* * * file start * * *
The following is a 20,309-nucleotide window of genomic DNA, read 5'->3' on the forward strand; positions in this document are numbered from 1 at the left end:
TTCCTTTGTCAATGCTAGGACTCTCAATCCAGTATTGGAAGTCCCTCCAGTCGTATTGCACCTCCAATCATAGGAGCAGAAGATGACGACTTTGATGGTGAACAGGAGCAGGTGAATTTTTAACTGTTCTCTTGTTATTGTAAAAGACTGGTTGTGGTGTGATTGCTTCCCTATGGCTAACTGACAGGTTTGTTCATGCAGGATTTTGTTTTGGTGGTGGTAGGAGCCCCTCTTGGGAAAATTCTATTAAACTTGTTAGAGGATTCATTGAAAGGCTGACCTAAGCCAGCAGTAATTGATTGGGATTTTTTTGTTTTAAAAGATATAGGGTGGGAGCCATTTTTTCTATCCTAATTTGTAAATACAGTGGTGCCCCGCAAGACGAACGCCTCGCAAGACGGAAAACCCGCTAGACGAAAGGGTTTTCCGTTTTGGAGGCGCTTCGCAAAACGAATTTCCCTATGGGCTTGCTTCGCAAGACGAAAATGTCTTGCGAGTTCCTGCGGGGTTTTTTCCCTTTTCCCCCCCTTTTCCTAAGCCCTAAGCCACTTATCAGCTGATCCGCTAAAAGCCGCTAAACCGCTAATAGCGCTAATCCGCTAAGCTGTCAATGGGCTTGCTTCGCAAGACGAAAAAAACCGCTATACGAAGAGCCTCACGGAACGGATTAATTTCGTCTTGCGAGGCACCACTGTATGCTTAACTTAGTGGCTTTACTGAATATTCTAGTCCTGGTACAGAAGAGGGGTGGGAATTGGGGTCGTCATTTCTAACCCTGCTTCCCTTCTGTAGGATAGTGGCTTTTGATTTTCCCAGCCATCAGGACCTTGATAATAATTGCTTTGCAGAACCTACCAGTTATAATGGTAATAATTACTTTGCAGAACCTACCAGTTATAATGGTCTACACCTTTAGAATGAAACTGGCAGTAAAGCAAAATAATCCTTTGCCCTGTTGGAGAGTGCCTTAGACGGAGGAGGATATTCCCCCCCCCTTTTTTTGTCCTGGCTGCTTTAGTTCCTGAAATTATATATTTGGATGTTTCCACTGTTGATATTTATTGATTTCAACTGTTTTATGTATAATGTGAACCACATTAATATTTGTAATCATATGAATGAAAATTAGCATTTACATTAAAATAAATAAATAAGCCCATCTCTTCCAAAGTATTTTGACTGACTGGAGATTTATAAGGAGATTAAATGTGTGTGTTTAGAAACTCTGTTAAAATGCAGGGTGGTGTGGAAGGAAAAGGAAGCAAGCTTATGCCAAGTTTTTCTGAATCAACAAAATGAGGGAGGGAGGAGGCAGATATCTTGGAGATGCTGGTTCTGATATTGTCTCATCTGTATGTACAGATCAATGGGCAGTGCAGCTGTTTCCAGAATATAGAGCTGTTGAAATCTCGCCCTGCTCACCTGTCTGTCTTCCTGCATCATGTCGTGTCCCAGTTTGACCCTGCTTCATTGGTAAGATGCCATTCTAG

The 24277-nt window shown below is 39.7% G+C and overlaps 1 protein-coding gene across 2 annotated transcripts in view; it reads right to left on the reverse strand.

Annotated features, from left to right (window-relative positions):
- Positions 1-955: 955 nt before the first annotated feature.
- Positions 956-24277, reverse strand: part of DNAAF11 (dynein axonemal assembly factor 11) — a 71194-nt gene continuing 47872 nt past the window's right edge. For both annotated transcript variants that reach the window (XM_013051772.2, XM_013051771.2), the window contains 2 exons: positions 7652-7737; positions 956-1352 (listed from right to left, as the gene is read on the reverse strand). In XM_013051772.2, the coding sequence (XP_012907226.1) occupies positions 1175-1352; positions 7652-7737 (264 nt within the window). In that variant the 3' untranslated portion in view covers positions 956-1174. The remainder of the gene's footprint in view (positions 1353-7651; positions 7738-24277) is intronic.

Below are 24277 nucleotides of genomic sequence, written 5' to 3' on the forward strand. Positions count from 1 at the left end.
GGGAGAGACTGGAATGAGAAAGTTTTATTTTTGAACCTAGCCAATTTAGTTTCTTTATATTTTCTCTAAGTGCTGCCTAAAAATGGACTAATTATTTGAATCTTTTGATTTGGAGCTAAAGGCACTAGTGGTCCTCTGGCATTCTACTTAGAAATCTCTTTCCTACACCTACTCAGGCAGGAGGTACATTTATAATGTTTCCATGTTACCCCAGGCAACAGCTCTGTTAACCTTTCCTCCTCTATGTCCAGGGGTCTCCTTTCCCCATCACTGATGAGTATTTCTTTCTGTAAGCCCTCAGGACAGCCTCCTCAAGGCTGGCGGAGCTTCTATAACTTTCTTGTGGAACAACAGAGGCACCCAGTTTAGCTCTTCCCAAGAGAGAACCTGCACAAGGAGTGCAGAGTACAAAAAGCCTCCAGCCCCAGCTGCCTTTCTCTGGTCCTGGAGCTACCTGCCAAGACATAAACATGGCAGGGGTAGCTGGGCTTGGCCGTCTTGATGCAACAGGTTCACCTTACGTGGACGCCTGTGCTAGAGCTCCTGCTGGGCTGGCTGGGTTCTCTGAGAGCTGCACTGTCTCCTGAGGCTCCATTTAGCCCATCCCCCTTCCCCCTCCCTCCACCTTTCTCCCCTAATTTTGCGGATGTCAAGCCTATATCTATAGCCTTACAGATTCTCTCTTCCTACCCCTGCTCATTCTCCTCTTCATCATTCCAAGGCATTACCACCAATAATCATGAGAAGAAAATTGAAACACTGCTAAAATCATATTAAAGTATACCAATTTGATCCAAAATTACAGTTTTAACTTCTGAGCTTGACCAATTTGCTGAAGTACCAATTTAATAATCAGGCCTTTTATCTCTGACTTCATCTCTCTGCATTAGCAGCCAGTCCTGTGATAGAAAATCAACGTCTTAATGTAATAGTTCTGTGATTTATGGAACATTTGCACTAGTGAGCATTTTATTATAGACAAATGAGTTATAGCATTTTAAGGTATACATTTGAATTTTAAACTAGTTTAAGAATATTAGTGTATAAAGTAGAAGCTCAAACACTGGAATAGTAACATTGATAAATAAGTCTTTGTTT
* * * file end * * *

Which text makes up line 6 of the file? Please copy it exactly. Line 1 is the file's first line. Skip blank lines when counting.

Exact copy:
- Positions 956-24277, reverse strand: part of DNAAF11 (dynein axonemal assembly factor 11) — a 71194-nt gene continuing 47872 nt past the window's right edge. For both annotated transcript variants that reach the window (XM_013051772.2, XM_013051771.2), the window contains 2 exons: positions 7652-7737; positions 956-1352 (listed from right to left, as the gene is read on the reverse strand). In XM_013051772.2, the coding sequence (XP_012907226.1) occupies positions 1175-1352; positions 7652-7737 (264 nt within the window). In that variant the 3' untranslated portion in view covers positions 956-1174. The remainder of the gene's footprint in view (positions 1353-7651; positions 7738-24277) is intronic.